Worldly Philosophers of Capitalism, Democracy, and Development

Course Description: 

Course description

This course, open to MA students and as advanced topic for PhD students, introduces participants into the life and work of four major thinkers of the XXth century, Albert O. Hirschman, Alexander Gerschenkron, Karl Polanyi, and Friedrich A. Hayek, whose thoughts remain influential and are widely debated even today. They were all born in elite intellectual and/or grand-bourgeois families in Central or East-Central Europe, but history forced them to live a restless „nomadic” life until they ended up as emigrée intellectuals in the United States. Yet they remained Europeans in more than one way. In their youth they took part and suffered from Europe’s crises, revolutions and world wars, and witnessed the demise of Liberalism or Socialism, and the rise of Nazism and Stalinism. These experiences proved formative for their scholarly preoccupation with the vexing questions and big challenges implied. Besides family and history, European culture also made an impact on their academic profile. They remind of the great minds of the Renaissance in that instead of specializing within one discipline, they took pride in trespassing disciplinary boundaries. This way, they inspired economists, sociologists, and students of international and domestic politics alike. For this reason (and others related to their origins), none of these scholars belonged to the typical inhabitants of the academic „ivory tower”. Rather, they spent long years of their life as policy makers and/or advisors (as Hirschman and Gerschenkron), or even activists or organizers of intellectual movements (like Polanyi and Hayek). Last but not least, notwithstanding their often conflicting political background and scholarly agenda, these scholars knew (of) and in some ways even learned from each other.

The course does not offer a full account of these intellectual oeuvres but focuses on a few grand themes, such as the compatibility and contradiction between capitalism and democracy; the mechanisms causing or preventing economic and political decline; the paths and pitfalls of development in capitalism’s core and periphery; and the political power of ideas. Broadly following this structure, we shall read and discuss excerpts from some of these scholars’ most influential studies. We shall also touch upon their ideas’ origins and critical reception, and on the new research agendas they have inspired including those responding to contemporary problems.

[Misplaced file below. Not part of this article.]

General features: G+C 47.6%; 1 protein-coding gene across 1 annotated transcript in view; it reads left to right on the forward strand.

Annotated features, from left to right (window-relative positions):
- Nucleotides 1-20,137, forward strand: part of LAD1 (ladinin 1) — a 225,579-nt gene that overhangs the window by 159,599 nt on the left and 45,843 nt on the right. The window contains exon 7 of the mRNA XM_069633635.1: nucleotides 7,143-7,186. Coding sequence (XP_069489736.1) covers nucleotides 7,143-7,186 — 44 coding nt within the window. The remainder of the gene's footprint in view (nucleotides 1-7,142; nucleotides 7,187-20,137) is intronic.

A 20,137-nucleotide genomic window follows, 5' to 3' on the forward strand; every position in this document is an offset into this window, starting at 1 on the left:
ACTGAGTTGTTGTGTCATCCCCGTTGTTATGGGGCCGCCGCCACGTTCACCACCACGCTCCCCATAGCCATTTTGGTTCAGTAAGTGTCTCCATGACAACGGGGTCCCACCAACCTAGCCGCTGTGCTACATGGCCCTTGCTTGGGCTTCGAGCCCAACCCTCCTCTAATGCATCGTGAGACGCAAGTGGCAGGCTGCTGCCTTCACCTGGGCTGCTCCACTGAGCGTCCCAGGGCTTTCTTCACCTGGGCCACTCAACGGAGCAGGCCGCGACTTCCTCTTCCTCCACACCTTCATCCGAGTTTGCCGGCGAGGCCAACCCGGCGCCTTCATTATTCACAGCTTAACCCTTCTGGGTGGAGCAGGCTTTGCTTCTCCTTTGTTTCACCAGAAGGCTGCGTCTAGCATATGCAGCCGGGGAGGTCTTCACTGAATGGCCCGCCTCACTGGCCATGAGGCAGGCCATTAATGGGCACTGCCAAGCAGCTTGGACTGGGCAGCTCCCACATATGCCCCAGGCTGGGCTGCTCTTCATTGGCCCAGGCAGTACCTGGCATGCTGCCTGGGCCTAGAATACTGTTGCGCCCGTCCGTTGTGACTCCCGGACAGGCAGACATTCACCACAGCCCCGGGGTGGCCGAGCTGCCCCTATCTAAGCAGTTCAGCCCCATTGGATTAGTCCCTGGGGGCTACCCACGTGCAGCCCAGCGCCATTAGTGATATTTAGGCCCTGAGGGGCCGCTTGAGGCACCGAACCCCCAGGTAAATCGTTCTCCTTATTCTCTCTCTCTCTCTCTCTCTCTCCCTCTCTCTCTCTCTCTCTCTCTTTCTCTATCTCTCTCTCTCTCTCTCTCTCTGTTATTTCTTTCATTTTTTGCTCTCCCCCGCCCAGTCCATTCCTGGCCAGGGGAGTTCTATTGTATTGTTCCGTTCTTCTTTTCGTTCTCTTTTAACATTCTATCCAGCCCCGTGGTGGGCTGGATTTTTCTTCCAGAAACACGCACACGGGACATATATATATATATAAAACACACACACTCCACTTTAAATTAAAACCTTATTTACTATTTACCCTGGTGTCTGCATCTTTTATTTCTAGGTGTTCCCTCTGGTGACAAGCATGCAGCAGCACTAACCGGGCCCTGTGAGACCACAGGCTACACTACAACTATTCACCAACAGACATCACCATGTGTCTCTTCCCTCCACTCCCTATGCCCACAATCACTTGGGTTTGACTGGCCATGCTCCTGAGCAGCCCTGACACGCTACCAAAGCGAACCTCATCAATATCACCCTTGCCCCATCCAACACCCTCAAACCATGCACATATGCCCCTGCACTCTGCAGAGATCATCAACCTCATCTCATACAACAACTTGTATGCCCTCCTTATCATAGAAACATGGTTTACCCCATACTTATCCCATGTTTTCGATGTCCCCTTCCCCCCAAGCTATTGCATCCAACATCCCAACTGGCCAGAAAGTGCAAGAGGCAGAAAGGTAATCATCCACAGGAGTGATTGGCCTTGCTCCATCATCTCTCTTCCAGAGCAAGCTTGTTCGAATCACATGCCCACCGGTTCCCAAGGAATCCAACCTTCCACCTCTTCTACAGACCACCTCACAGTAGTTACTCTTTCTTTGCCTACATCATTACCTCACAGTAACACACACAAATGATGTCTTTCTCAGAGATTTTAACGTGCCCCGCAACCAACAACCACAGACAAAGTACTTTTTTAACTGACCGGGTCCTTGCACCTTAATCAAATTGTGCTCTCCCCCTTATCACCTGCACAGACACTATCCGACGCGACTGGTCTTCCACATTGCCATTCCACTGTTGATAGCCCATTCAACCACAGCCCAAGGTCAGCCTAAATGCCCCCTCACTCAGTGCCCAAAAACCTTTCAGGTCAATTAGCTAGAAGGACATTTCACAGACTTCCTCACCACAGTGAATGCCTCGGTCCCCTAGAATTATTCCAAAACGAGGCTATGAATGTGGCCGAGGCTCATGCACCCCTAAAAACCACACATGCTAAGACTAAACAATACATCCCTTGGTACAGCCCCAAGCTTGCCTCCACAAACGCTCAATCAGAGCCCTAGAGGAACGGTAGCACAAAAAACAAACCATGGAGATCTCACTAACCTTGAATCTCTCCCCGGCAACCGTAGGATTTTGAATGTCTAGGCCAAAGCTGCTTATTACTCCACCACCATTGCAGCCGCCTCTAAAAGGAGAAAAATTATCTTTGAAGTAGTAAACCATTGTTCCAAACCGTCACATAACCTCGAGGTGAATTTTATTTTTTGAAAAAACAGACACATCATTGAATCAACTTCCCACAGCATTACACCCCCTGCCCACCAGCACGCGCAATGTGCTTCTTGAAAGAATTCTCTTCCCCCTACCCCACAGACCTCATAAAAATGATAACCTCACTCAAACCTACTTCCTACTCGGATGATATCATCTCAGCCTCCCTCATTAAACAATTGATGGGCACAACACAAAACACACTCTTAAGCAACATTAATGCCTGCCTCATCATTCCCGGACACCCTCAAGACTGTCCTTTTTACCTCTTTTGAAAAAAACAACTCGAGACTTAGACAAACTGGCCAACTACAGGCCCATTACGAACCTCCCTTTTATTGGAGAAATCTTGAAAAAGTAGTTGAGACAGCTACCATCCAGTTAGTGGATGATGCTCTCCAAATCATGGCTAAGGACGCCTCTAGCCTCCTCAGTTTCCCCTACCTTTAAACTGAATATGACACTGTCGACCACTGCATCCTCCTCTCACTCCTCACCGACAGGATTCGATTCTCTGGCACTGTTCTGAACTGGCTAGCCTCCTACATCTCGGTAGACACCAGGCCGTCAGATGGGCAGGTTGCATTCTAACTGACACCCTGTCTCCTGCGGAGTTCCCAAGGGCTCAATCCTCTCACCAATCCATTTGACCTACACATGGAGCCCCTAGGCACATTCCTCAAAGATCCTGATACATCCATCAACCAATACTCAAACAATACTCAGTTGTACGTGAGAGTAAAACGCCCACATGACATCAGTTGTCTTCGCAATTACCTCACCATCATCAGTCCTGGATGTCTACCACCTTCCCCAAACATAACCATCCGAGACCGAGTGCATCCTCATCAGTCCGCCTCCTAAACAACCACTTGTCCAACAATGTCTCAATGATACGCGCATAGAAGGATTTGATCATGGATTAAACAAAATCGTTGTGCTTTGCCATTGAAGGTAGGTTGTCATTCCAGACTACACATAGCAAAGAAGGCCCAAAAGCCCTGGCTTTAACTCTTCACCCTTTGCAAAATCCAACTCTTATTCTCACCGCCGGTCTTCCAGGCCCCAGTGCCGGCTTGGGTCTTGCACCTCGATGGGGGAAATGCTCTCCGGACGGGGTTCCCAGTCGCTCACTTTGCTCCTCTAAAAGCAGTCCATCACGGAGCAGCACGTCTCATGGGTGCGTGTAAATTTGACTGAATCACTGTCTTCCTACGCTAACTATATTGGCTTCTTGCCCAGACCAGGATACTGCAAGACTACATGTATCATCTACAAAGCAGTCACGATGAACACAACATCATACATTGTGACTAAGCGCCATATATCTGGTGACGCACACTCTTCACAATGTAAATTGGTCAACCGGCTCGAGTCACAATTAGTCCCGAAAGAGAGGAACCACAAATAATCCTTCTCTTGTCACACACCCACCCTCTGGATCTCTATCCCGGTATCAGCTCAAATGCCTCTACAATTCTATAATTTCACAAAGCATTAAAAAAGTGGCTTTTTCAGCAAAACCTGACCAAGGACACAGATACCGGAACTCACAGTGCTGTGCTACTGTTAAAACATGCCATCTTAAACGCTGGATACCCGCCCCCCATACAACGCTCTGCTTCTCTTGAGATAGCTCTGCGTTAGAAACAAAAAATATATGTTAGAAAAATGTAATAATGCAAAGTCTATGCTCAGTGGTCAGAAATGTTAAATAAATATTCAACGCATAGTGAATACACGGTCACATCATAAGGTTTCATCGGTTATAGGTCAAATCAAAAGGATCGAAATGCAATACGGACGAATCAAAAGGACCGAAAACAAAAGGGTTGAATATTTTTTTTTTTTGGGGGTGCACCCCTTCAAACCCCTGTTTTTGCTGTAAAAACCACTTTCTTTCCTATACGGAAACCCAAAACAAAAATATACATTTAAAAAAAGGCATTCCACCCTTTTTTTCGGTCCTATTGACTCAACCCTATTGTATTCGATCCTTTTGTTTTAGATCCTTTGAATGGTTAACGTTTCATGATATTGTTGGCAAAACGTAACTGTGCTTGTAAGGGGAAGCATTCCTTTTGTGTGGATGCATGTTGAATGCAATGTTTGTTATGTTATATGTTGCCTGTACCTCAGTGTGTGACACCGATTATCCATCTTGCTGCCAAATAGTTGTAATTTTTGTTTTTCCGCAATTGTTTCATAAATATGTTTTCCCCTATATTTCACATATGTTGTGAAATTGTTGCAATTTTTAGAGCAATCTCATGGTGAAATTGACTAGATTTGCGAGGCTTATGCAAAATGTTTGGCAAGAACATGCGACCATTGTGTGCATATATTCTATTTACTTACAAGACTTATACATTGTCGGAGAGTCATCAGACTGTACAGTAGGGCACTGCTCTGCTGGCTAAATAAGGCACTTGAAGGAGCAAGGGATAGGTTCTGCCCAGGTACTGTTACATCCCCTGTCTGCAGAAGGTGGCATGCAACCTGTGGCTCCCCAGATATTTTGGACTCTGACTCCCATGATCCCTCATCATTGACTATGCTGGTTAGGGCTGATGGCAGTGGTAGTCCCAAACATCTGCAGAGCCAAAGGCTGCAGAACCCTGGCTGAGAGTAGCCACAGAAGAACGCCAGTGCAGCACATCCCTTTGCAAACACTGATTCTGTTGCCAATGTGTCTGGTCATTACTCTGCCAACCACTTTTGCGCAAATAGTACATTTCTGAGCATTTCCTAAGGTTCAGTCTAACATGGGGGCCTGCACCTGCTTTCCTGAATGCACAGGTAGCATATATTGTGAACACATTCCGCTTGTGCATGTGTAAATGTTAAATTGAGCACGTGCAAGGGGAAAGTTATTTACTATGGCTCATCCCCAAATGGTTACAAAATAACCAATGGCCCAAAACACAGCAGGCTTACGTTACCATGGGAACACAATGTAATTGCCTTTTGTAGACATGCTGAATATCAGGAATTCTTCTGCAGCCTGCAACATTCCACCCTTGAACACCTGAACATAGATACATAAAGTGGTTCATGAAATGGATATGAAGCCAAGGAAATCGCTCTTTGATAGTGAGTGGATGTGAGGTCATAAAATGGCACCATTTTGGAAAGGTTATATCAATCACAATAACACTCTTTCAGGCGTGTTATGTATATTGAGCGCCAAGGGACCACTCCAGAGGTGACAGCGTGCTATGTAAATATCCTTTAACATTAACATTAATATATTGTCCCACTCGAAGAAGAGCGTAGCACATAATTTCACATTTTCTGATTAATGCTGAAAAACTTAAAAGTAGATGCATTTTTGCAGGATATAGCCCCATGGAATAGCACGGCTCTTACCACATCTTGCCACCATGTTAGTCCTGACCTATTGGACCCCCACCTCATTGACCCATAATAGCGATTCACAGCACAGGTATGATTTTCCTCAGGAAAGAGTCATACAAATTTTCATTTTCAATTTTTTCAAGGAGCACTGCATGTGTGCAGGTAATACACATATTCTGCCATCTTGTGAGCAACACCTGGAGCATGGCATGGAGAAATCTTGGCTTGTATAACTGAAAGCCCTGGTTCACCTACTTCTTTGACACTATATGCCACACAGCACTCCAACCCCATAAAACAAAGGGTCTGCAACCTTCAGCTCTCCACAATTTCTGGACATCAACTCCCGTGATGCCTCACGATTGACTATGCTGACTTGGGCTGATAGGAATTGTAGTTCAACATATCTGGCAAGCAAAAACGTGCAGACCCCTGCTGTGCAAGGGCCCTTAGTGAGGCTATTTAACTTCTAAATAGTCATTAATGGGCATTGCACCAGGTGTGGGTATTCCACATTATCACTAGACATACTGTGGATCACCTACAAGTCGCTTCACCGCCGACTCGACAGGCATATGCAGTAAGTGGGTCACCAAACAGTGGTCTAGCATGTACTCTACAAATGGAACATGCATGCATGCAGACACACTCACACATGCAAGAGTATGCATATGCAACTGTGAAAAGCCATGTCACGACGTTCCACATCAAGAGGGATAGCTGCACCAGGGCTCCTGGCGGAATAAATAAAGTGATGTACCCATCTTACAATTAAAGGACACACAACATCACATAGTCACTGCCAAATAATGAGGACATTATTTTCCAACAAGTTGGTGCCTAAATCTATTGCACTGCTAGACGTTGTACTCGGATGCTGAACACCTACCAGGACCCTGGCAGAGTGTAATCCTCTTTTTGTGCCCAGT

Learning Outcomes: 

The course aims to convince students about the importance of genuine direct engagement with classic thought, help them make their own discoveries, and find their own ways of „standing on the shoulders of giants.” For example, one reviewer noted that „Hirschman’s work changes how you see the world. It illuminates yesterday, today, and tomorrow. His categories become your categories.”

The joy of discovering the workings of beautiful minds will energize students to grasp in greater detail their unique intellectual tool-kits, that is, the terms, concepts, and logics they coined and used. These scholars represent originality and character to an extent that it would be hard not to find their visions stimulating, whether or not one identifies with their view of the world. At the same time, they present and/or advocate powerful rival visions of almost all of the big issues we shall study. This should encourage students to develop critical skills and at the same time embrace complexity. (A related message: while it is impossible to be e.g. „Polanyian” and „Hayekian” simultaneously, their intellectual agenda is made clearer by its contrast with the alternative). 

Indeed, these conceptual tool-kits are open to new applications – in thesis work or other outlets. Through introducing the scholarship of followers and critics, the course should help students to witness and learn the ways of application and concept development „in action”.

Assessment: 

MA students:

Presence and active participation in in-class discussions / absence only in case of illness substantiated by medical documents. (15% of final grade)

1 in-class presentation (20 minutes). The presentation may a) point to connections between the required and recommended readings, and/or b) offer criticism, c) highlight the readings’ relevance for a current problem, and d) ask one related question to be discussed with the participants of the course. (15% of final grade) 

1 in-class closed book mid-term exam (60 minutes). The exam will test familiarity with the key terms and concepts covered by the required readings during the weeks 1 to 6. (35% of final grade)

1 in-class closed book final exam (60 minutes). The exam will test familiarity with the key terms and concepts covered by the required readings during the weeks 7 to 11 (35% of final grade).

 

PhD students:

Presence and active participation in in-class discussions / absence only in case of illness substantiated by medical documents. (15% of final grade)

1 in-class presentation (20 minutes). The (preferably powerpoint) presentation must reflect on one of the class topics. The presentation may a) point to connections between the required and recommended readings, and/or b) offer criticism, c) highlight the readings’ relevance for a current problem, and d) ask one related question to be discussed with the participants of the course. (15% of final grade) 

1 term essay paper, length 3000 words all included. Topics are to be discussed with the instructor. The presentation may a) point to connections between the required and recommended readings, and/or b) offer criticism, c) and/or highlight the readings’ relevance for a current problem. (70% of final grade)